Campaign Diary, Last Day: Slip it in.
This morning, I went to the local polling station, marked an X on my ballot, folded it in three and -- under the watchful eyes of two clerks and a scrutineer -- slid it right into the tight slot of the ballot box.
Look: You can be cynical and hate politics and think all the candidates are crooks and think our electoral system is a bunch of garbage. You can think all of these things and still vote.
Just do it. It's a rush. It makes you feel good, like when you pick a piece of garbage off the street or say hello to a stranger in the park or any other number of moments when you connect with your offline community.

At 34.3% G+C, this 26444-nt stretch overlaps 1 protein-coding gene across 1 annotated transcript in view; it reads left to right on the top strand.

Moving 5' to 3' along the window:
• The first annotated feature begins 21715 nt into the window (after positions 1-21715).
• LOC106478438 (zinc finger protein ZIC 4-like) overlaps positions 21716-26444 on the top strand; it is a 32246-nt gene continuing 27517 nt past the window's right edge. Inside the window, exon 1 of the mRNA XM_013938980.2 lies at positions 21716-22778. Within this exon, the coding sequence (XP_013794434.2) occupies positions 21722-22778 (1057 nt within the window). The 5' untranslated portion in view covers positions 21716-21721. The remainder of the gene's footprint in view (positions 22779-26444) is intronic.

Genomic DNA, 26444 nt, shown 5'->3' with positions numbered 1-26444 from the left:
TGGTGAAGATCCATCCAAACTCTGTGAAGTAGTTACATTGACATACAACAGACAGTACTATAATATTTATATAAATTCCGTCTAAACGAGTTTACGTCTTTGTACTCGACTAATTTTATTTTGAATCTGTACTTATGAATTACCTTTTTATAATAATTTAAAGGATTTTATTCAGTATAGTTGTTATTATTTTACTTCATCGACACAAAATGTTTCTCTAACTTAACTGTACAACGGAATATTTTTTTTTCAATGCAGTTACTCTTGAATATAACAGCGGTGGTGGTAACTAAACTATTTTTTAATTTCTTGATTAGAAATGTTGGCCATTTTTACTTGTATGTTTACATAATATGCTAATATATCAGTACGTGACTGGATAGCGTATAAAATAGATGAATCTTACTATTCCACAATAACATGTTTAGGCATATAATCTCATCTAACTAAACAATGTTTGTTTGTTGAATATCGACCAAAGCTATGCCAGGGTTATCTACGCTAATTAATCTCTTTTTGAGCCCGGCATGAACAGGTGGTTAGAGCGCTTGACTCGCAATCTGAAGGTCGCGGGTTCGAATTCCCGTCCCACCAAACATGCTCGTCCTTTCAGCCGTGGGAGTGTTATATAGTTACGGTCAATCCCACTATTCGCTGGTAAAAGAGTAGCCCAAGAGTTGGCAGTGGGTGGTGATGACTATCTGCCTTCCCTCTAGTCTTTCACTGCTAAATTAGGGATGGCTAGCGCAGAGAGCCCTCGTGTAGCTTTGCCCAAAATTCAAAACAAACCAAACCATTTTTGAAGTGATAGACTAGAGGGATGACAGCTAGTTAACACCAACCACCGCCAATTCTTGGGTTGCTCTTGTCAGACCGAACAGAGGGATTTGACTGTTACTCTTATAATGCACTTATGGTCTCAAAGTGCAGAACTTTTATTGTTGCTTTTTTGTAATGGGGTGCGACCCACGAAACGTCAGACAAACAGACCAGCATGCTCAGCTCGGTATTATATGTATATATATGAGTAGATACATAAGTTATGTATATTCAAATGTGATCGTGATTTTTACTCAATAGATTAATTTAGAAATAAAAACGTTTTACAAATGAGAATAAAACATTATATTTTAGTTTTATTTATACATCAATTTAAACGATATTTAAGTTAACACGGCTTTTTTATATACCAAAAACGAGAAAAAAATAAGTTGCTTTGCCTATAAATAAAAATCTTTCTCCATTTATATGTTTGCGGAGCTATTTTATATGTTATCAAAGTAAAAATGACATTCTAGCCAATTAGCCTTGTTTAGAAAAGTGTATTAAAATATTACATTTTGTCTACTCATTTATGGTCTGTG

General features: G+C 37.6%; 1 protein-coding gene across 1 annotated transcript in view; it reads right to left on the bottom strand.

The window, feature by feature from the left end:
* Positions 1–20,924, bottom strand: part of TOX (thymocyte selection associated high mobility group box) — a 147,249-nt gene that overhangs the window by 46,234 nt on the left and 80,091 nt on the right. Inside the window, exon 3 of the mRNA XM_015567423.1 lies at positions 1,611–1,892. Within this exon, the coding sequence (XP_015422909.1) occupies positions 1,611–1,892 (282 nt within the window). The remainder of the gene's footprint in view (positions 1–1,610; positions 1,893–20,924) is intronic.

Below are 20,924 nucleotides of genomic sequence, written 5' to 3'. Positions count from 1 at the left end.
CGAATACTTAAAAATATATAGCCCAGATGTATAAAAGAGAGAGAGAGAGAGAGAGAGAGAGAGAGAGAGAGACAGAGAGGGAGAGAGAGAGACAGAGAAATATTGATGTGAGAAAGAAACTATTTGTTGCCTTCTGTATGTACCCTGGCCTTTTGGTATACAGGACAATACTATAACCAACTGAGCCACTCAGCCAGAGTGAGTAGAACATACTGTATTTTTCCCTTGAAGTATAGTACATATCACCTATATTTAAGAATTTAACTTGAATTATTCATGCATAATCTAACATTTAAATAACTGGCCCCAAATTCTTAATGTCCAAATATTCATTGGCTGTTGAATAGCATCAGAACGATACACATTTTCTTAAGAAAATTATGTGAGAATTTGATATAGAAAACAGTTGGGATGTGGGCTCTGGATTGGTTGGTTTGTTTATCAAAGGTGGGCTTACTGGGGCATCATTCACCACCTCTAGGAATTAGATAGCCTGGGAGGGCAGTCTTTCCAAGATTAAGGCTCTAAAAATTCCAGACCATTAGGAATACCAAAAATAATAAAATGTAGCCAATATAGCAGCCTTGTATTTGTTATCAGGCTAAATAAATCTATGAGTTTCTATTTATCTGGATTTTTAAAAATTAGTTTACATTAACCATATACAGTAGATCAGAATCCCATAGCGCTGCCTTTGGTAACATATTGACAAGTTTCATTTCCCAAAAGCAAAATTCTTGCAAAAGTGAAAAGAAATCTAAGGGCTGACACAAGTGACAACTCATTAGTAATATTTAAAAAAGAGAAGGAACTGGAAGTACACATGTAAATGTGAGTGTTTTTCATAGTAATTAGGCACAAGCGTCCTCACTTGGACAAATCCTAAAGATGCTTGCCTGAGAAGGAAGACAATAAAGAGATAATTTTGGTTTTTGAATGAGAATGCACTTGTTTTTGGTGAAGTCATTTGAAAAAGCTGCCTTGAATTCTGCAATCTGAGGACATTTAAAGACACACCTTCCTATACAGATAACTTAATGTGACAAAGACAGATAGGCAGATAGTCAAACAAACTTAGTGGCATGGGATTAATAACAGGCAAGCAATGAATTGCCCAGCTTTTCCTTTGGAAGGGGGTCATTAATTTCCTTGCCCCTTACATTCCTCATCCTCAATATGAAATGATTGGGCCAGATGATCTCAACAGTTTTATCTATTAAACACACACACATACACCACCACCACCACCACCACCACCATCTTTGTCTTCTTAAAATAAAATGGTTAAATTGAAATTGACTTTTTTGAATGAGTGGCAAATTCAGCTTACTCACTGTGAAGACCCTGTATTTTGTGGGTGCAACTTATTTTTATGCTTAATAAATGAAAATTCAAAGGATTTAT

I held the long, thin ballot by its very end and pushed it deep into that box until my fingers hit cardboard. Then I let go and it made a satisfying, soft clunk like a watch dropping to the floor off the side of your bed.
I made sweet love to my country today and it felt good.
Paul Wells may be right when he says the first rule of Canadian elections is "Canadian politics tends toward the least exciting possible outcome." But this is the first election that I have been cognizant of in which the outcome was really so up in the air on voting day. And, even though the stakes aren't particularly high this time around, I find it genuinely exciting.
And now, to further reinforce the impression that I'm a big ol' political geek, here is my seat projection, based on hubris and conjecture.